movement as well as touch from the ball and deep
pressure to joints as he holds it on his head while moving.
The therapist is promoting bilateral hand use and motor
planning as he moves the ball in different ways.
therapists focus on using fine-motor
activities that develop postural
control and eye-hand coordination. Since
this child cannot hold onto the handle
support while placing rings on the stack
she must use her
trunk muscles to maintain her posture
for the ring on her pony's ear
promotes balance, range of motion and
therapists also use fine-motor
activities such as attaching clothespins
to the mane to strengthen hands and
Children receive tactile (touch)
stimulation input when hugging
the pony facing forward,
while lying over the horse's barrel.
Toys such as puff
balls that are fun to squeeze and pull provide
great tactile and proprioceptive sensory input to the
Occupational and speech therapists often have
related to following directions and communicating with either
gestures, verbalization, signs, pointing to pictures or a
combination. The hippotherapy situation often motivates
the child to communicate "go" and "whoa" and choose
which direction to ride the horse. The above pictures can
be used by a child to communicate that she wants to go
left to the meadow or go right to see the horses in the arena.
Children can also communicate these choices by
approximating the word sounds, steering with the reins,
pointing or looking in the chosen direction.
Children can make a choice by pointing to
picture of a
desired activity or be asked to follow directions to
remove a specific picture
before performing the task.
Occupational therapists use activities to help the child
attention to tasks and cognitive awareness.
Activities to work on these skills
Looking at a
picture of flowers and then
finding them on the trail
Holding arms out to the side in "airplane"
position. This girl is holding plastic bottles
filled with water. They are not only fun, but
help make the child more aware of where
arms are and how they are moving.
exercise sequence such as
"make arm circles, touch the mane and touch
body parts on a doll or picture
Photo is property of Horsetalk
and may not be
used without permission
How does the movement of the
therapist achieve therapeutic goals?
multi-dimensional movement of the horse
produces pelvis and spinal movement
in the rider that is similar to the
movement required in human gait.
pelvis moves forward and backward,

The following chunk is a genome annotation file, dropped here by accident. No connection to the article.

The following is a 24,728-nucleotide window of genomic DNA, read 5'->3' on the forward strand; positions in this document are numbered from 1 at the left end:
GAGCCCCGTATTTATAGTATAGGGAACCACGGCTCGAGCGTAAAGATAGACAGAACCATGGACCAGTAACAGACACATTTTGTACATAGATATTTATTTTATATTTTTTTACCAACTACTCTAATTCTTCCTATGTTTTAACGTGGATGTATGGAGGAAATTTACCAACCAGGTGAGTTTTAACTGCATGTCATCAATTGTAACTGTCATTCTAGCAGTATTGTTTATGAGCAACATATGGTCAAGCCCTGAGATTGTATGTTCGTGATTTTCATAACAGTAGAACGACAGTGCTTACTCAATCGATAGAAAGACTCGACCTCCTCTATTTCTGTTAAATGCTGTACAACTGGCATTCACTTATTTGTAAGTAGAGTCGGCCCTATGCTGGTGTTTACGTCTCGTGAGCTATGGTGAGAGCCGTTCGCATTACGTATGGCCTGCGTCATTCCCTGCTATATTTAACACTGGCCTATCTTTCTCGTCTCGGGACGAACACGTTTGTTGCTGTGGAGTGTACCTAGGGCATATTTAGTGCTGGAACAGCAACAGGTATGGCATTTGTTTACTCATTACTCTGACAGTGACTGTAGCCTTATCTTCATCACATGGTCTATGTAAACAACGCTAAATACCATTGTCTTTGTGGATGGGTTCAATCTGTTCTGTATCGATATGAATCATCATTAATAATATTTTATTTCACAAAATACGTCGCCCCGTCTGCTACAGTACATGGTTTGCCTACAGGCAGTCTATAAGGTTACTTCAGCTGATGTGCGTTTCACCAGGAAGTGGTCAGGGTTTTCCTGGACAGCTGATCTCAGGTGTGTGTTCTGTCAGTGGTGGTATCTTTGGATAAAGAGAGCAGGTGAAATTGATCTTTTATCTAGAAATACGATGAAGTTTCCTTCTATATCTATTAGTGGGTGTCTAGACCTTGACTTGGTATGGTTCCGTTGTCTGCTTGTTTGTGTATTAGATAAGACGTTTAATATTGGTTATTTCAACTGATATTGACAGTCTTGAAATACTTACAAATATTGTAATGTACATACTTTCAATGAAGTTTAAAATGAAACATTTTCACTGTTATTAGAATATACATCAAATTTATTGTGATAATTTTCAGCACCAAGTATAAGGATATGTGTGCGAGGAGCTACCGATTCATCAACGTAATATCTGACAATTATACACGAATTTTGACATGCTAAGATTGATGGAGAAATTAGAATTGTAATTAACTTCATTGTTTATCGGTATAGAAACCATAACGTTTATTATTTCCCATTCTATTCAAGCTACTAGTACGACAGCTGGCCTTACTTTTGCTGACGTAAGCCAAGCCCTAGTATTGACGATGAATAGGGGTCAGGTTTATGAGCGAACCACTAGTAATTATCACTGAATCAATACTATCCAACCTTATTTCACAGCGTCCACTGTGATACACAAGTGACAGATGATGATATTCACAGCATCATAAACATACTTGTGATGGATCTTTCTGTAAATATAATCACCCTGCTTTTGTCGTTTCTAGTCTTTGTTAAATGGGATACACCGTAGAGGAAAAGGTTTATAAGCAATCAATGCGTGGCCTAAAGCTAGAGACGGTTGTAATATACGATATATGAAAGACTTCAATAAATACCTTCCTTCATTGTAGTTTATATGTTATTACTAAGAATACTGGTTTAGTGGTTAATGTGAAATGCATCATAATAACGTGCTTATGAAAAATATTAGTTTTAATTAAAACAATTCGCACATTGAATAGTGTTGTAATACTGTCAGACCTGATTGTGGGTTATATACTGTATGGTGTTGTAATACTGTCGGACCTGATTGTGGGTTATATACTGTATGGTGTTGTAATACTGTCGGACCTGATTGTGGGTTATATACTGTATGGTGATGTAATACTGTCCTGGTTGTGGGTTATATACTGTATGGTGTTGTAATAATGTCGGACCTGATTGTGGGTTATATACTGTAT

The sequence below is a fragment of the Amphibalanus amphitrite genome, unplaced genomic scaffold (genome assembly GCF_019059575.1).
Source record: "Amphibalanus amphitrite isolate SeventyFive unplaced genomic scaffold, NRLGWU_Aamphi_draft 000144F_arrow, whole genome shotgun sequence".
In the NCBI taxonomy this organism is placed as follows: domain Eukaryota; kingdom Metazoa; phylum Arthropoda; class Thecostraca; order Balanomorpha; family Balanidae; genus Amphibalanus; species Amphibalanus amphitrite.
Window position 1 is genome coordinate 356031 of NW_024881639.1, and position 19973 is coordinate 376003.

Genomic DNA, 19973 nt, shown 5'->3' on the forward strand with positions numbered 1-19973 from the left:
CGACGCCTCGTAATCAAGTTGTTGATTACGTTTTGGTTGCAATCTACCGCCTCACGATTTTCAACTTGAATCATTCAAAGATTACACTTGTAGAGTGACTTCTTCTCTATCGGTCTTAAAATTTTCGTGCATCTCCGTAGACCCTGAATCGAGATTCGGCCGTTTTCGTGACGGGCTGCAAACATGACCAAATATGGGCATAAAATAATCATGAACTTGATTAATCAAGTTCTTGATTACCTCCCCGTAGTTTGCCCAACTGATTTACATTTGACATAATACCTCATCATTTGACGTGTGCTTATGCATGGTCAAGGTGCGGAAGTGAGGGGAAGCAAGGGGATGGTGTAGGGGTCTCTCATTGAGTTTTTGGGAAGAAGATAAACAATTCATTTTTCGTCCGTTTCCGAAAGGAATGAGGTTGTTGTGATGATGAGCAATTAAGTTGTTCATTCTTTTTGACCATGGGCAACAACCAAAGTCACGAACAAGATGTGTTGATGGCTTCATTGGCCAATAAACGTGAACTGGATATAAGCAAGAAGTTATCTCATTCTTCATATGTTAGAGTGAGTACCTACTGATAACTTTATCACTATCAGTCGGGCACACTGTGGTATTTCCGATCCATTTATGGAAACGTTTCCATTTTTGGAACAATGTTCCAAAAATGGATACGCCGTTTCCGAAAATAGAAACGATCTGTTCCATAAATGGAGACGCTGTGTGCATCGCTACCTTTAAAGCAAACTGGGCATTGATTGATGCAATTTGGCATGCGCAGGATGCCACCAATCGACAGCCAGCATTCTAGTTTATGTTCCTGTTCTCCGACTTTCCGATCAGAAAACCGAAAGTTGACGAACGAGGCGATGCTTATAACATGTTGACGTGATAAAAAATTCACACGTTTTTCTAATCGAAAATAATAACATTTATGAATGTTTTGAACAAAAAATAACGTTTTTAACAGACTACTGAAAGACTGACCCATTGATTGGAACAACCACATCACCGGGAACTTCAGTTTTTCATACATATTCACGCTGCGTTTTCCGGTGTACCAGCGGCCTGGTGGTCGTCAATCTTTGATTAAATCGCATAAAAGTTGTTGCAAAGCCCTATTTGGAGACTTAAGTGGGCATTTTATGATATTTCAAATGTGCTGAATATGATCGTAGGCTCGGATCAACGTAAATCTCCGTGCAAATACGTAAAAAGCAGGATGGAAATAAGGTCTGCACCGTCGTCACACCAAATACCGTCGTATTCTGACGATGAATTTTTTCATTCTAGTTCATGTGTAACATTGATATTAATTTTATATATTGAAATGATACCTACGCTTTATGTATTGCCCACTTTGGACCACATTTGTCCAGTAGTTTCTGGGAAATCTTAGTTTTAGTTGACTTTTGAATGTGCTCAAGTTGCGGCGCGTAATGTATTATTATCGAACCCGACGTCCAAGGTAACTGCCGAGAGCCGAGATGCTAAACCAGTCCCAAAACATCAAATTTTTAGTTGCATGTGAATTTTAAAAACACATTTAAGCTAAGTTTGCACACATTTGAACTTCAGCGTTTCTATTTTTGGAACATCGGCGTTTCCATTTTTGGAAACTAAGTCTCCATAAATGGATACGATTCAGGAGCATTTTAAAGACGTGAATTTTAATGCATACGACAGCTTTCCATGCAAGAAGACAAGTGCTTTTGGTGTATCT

side to side and in rotation.These
movements not only allow non-ambulatory
riders to experience sensations similar
to walking but also helps children to develop the balance,
postural control and sensory integration that typical children
develop through everyday play and other movement activities.
refers to the amount of
resistance to passive
stretch or movement. Muscles may have low tone and
move very easily or high tone which is less easy to stretch.
How does hippotherapy affect muscle tone?
movements that are rhythmic,
smooth and regular
relax muscles much the way a cradle rocks a baby to sleep.
These movements may also be preferred by children who
are easily overstimulated.
Horse movements that are jerky,
involve frequent "stop and go" movements increase
muscle tone and raise the child's arousal level much the
way jumping on trampoline or bouncing on a Hippity Hop
Why do therapists place the child
positions such as side-sitting, facing backwards
or lying down?
Photo is property
not be used without permission
Different position vary the
hip range of motion, pelvic tilt and muscles
being strengthened. Facing backwards
provides a bigger stretch to the legs. Putting weight on
the hands helps children to tolerate touch and improve
hand use. Some children can perform
push-ups while facing
to strengthen trunk and upper extremities.
backwards also provides a large
surface for upper extremity weight
bearing or an activity such as a
while facing sideways facilitates
shifts and increases balancechallenges.
Performing squat to stand repetitions
strengthens trunk and
leg muscles and improves postural control and balance.
child prone (on the
belly) over the horse's barrel
relaxes spastic muscles and
provides strong sensory input.
The supine position (lying down
on the back)
horse's rump also provides total weight -
bearing to the body, facilitates equilibrium responses,
elongates the rib cage and provides strong sensory
stimulation. Some children can
perform sit-ups in this
position, strengthening belly muscles.